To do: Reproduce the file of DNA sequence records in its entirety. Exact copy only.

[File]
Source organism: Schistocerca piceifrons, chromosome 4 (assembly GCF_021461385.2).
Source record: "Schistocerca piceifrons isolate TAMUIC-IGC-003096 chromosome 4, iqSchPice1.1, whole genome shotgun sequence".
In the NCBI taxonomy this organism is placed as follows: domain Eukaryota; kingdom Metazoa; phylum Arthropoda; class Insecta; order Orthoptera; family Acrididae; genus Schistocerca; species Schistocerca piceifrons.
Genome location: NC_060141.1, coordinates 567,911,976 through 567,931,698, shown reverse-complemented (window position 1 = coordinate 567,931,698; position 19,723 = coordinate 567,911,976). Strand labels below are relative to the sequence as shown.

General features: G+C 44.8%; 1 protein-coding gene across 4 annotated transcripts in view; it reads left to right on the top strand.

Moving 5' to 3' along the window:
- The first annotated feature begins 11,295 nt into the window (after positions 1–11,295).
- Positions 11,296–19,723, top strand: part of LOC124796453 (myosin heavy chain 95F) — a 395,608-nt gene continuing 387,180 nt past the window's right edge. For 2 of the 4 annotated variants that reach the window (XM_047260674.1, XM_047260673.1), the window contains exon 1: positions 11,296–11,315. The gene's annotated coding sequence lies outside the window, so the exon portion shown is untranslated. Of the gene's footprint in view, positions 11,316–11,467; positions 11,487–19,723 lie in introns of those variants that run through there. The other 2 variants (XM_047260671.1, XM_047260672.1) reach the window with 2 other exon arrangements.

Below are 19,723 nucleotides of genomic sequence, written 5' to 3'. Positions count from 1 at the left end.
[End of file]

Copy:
Source organism: Schistocerca piceifrons, chromosome 4 (assembly GCF_021461385.2).
Source record: "Schistocerca piceifrons isolate TAMUIC-IGC-003096 chromosome 4, iqSchPice1.1, whole genome shotgun sequence".
In the NCBI taxonomy this organism is placed as follows: domain Eukaryota; kingdom Metazoa; phylum Arthropoda; class Insecta; order Orthoptera; family Acrididae; genus Schistocerca; species Schistocerca piceifrons.
Genome location: NC_060141.1, coordinates 567,911,976 through 567,931,698, shown reverse-complemented (window position 1 = coordinate 567,931,698; position 19,723 = coordinate 567,911,976). Strand labels below are relative to the sequence as shown.

General features: G+C 44.8%; 1 protein-coding gene across 4 annotated transcripts in view; it reads left to right on the top strand.

Moving 5' to 3' along the window:
- The first annotated feature begins 11,295 nt into the window (after positions 1–11,295).
- Positions 11,296–19,723, top strand: part of LOC124796453 (myosin heavy chain 95F) — a 395,608-nt gene continuing 387,180 nt past the window's right edge. For 2 of the 4 annotated variants that reach the window (XM_047260674.1, XM_047260673.1), the window contains exon 1: positions 11,296–11,315. The gene's annotated coding sequence lies outside the window, so the exon portion shown is untranslated. Of the gene's footprint in view, positions 11,316–11,467; positions 11,487–19,723 lie in introns of those variants that run through there. The other 2 variants (XM_047260671.1, XM_047260672.1) reach the window with 2 other exon arrangements.

Below are 19,723 nucleotides of genomic sequence, written 5' to 3'. Positions count from 1 at the left end.